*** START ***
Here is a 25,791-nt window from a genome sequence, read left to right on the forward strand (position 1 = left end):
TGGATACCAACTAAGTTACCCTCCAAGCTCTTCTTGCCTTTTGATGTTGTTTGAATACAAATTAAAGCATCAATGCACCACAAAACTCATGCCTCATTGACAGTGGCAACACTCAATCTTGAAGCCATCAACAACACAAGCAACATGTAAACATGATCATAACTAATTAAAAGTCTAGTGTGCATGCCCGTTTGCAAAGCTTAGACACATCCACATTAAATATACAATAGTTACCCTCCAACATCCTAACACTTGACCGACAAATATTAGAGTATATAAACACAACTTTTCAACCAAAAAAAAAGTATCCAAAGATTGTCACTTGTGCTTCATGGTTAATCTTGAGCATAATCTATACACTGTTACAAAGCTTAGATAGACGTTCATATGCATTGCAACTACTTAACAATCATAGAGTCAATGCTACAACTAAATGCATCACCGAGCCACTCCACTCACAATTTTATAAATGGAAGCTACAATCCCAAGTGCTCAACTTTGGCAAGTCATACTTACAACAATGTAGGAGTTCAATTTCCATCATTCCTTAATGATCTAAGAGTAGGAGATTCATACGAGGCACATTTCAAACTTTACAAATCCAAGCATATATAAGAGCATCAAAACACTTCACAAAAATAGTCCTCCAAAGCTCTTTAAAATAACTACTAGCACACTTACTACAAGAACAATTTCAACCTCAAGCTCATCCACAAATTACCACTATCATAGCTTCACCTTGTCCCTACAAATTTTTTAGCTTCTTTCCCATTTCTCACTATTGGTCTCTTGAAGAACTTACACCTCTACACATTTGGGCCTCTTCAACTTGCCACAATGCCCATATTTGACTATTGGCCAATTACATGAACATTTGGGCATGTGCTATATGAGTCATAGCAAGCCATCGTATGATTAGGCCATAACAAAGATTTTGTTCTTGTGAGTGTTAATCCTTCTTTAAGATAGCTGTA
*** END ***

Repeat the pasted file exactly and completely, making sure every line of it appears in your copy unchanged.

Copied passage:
Here is a 25,791-nt window from a genome sequence, read left to right on the forward strand (position 1 = left end):
TGGATACCAACTAAGTTACCCTCCAAGCTCTTCTTGCCTTTTGATGTTGTTTGAATACAAATTAAAGCATCAATGCACCACAAAACTCATGCCTCATTGACAGTGGCAACACTCAATCTTGAAGCCATCAACAACACAAGCAACATGTAAACATGATCATAACTAATTAAAAGTCTAGTGTGCATGCCCGTTTGCAAAGCTTAGACACATCCACATTAAATATACAATAGTTACCCTCCAACATCCTAACACTTGACCGACAAATATTAGAGTATATAAACACAACTTTTCAACCAAAAAAAAAGTATCCAAAGATTGTCACTTGTGCTTCATGGTTAATCTTGAGCATAATCTATACACTGTTACAAAGCTTAGATAGACGTTCATATGCATTGCAACTACTTAACAATCATAGAGTCAATGCTACAACTAAATGCATCACCGAGCCACTCCACTCACAATTTTATAAATGGAAGCTACAATCCCAAGTGCTCAACTTTGGCAAGTCATACTTACAACAATGTAGGAGTTCAATTTCCATCATTCCTTAATGATCTAAGAGTAGGAGATTCATACGAGGCACATTTCAAACTTTACAAATCCAAGCATATATAAGAGCATCAAAACACTTCACAAAAATAGTCCTCCAAAGCTCTTTAAAATAACTACTAGCACACTTACTACAAGAACAATTTCAACCTCAAGCTCATCCACAAATTACCACTATCATAGCTTCACCTTGTCCCTACAAATTTTTTAGCTTCTTTCCCATTTCTCACTATTGGTCTCTTGAAGAACTTACACCTCTACACATTTGGGCCTCTTCAACTTGCCACAATGCCCATATTTGACTATTGGCCAATTACATGAACATTTGGGCATGTGCTATATGAGTCATAGCAAGCCATCGTATGATTAGGCCATAACAAAGATTTTGTTCTTGTGAGTGTTAATCCTTCTTTAAGATAGCTGTA